If you think of John Edwards as a sunny candidate with a positive tone, things have changed, CBS News correspondent Chip Reid reports. Listen to him on the campaign trail now, where he sounds like a man looking for a fight.
"Hell yeah I'm confrontational and I'm not ashamed of it," Edwards said. "We need a fighter in the White House."
In the Democratic debates, no one punches harder, especially when the target is front-runner, who accuses Edwards of throwing mud.
"She continues to defend a system that does not work, that is broken, that is rigged, and is corrupt," Edwards said.
Edwards quotes Harry Truman about giving 'em hell back in Washington, and recently even aggressively cut off a questioner who challenged his commitment on global warming. "No, you're through, you got a chance to talk," Edwards told the spectator. "I do not agree with you."
Critics say he's changed from four years ago when he was known for his smiling disposition and his refusal to go negative. "If you are looking for the candidate that'll do the best job of attacking the other candidates, I'm not your guy," Edwards said then.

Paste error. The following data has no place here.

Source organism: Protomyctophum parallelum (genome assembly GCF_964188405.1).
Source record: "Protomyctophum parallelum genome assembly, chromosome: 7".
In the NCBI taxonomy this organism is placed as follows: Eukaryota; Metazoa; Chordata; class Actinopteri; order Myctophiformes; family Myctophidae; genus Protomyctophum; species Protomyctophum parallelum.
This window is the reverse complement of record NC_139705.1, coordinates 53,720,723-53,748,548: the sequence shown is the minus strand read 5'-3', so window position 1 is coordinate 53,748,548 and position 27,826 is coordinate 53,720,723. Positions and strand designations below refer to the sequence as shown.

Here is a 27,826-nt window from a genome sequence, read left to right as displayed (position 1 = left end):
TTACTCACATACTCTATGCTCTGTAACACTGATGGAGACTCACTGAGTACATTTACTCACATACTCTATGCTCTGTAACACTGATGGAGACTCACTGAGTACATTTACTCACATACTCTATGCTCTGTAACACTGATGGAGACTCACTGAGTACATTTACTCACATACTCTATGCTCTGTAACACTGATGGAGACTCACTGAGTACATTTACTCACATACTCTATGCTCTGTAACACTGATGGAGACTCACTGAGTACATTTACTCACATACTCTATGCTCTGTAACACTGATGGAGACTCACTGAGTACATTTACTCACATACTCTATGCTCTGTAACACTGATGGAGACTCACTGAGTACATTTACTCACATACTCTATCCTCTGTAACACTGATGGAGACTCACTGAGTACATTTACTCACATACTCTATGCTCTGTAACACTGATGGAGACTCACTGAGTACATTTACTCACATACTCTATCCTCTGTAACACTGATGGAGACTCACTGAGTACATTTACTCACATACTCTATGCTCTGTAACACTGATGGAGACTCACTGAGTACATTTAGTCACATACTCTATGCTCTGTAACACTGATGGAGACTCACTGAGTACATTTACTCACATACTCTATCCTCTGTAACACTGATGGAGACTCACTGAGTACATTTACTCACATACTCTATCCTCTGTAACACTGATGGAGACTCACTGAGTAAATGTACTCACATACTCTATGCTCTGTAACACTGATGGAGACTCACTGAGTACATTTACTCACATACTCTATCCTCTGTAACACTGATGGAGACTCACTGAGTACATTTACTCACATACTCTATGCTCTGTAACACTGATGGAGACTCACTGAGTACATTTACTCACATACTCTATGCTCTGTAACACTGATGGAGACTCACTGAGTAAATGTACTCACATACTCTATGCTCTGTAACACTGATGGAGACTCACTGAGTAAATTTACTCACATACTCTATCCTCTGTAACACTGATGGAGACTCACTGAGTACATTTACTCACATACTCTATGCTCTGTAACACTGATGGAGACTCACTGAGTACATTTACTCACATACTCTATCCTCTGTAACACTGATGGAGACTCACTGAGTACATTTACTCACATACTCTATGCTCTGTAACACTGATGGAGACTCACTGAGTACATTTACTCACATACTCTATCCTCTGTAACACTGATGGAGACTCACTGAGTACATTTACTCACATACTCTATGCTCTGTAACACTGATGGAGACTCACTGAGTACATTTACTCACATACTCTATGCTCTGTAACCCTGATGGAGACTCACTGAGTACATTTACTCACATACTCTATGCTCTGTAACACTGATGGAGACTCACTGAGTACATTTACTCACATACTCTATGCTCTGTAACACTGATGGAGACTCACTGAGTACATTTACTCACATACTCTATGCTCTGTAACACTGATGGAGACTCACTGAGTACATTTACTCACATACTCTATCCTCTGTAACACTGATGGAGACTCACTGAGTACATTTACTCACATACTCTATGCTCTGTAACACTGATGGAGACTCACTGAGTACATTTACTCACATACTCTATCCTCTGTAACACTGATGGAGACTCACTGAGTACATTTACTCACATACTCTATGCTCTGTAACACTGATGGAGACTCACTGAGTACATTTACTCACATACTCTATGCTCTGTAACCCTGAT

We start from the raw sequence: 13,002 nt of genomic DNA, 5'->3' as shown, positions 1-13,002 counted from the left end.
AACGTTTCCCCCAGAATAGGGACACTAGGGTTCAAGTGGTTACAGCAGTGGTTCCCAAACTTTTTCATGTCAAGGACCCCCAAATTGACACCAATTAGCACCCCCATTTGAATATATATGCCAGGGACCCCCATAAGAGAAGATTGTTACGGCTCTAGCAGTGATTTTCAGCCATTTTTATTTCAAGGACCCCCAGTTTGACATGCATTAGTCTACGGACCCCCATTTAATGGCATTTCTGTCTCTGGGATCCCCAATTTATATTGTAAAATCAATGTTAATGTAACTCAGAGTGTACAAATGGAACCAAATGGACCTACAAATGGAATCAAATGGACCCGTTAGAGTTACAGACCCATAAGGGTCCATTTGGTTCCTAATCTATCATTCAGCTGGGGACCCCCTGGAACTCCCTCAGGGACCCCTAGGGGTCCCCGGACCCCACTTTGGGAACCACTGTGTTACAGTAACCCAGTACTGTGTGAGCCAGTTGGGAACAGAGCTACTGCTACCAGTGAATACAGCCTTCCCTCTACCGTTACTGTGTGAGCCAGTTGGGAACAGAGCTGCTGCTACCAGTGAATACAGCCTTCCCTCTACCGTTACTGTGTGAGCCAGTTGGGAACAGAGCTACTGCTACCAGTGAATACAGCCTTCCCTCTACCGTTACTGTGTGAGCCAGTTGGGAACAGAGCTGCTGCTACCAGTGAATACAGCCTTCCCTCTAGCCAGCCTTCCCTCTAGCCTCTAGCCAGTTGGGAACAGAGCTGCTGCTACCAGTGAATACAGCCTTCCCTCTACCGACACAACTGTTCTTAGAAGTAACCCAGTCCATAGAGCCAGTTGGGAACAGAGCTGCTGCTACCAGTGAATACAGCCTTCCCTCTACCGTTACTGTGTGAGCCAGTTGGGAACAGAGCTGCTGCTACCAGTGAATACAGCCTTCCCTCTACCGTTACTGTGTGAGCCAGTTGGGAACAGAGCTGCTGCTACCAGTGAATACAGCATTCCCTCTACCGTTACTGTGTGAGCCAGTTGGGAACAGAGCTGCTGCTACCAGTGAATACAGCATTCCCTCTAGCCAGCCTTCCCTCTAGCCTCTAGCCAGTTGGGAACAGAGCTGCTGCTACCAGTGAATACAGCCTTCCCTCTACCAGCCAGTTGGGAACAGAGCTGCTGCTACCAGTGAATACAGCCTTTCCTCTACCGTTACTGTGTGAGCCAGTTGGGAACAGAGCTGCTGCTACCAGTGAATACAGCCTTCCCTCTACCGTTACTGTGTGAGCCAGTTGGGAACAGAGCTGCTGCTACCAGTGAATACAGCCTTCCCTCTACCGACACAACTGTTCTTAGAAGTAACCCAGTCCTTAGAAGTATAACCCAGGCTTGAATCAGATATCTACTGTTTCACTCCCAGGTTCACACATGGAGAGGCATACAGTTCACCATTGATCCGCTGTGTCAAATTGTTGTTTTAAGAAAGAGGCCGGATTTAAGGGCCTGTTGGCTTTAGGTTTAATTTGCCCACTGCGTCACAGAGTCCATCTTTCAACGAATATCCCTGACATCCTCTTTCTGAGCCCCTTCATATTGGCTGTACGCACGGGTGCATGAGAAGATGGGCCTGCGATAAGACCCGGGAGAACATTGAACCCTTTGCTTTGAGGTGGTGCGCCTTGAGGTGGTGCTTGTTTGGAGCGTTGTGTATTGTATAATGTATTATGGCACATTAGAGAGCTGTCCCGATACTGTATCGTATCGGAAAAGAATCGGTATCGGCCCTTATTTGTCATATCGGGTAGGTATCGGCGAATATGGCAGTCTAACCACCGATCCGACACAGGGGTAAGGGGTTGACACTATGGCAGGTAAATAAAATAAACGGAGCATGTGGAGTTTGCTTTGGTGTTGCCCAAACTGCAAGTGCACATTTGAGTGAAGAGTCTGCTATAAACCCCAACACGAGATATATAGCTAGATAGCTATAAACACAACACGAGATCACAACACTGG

Now, Democratic rivalsays: "I am surprised at just how angry John has become. This is not the same John Edwards I once knew."
But Democratic strategist Steve McMahon says that with Clinton andrunning so strong, Edwards has no choice but to turn up the heat.
"The only way he's going to get any attention is if he pushes himself into the focus, into the frame, and that's what he's trying to do," McMahon said. "Call it confrontational - I call it effective campaigning."
In New Hampshire today, Edwards insisted his message is still positive. It's not anger, he says - it's passion.
"What voters want to see is that what you stand for, what you believe, comes from within here," he said, pointing to his heart, "that it doesn't come from just your head."